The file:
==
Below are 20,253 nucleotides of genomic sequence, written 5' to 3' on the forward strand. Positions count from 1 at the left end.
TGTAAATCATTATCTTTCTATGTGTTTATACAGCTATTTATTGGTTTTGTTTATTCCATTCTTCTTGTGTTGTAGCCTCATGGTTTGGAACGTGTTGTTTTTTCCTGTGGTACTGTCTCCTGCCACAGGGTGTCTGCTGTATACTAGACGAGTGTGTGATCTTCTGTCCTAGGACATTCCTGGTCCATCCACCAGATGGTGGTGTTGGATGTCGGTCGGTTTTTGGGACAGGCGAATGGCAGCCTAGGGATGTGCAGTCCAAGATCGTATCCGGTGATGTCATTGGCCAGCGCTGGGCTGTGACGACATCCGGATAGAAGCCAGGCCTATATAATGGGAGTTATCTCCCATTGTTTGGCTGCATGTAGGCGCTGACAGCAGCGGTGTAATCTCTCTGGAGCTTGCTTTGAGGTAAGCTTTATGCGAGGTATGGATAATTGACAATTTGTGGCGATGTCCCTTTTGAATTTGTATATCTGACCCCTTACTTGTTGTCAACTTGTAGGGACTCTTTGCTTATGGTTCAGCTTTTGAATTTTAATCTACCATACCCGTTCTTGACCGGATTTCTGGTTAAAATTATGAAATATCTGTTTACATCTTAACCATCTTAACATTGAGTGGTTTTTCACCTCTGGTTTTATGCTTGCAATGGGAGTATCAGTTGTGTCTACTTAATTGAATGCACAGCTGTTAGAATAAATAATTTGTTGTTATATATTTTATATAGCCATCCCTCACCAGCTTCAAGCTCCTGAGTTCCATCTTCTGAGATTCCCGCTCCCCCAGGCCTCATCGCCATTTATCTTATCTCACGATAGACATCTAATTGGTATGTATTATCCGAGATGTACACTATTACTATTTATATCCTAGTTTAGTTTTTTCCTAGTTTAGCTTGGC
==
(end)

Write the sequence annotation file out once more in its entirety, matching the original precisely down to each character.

Below are 20,253 nucleotides of genomic sequence, written 5' to 3' on the forward strand. Positions count from 1 at the left end.
TGTAAATCATTATCTTTCTATGTGTTTATACAGCTATTTATTGGTTTTGTTTATTCCATTCTTCTTGTGTTGTAGCCTCATGGTTTGGAACGTGTTGTTTTTTCCTGTGGTACTGTCTCCTGCCACAGGGTGTCTGCTGTATACTAGACGAGTGTGTGATCTTCTGTCCTAGGACATTCCTGGTCCATCCACCAGATGGTGGTGTTGGATGTCGGTCGGTTTTTGGGACAGGCGAATGGCAGCCTAGGGATGTGCAGTCCAAGATCGTATCCGGTGATGTCATTGGCCAGCGCTGGGCTGTGACGACATCCGGATAGAAGCCAGGCCTATATAATGGGAGTTATCTCCCATTGTTTGGCTGCATGTAGGCGCTGACAGCAGCGGTGTAATCTCTCTGGAGCTTGCTTTGAGGTAAGCTTTATGCGAGGTATGGATAATTGACAATTTGTGGCGATGTCCCTTTTGAATTTGTATATCTGACCCCTTACTTGTTGTCAACTTGTAGGGACTCTTTGCTTATGGTTCAGCTTTTGAATTTTAATCTACCATACCCGTTCTTGACCGGATTTCTGGTTAAAATTATGAAATATCTGTTTACATCTTAACCATCTTAACATTGAGTGGTTTTTCACCTCTGGTTTTATGCTTGCAATGGGAGTATCAGTTGTGTCTACTTAATTGAATGCACAGCTGTTAGAATAAATAATTTGTTGTTATATATTTTATATAGCCATCCCTCACCAGCTTCAAGCTCCTGAGTTCCATCTTCTGAGATTCCCGCTCCCCCAGGCCTCATCGCCATTTATCTTATCTCACGATAGACATCTAATTGGTATGTATTATCCGAGATGTACACTATTACTATTTATATCCTAGTTTAGTTTTTTCCTAGTTTAGCTTGGC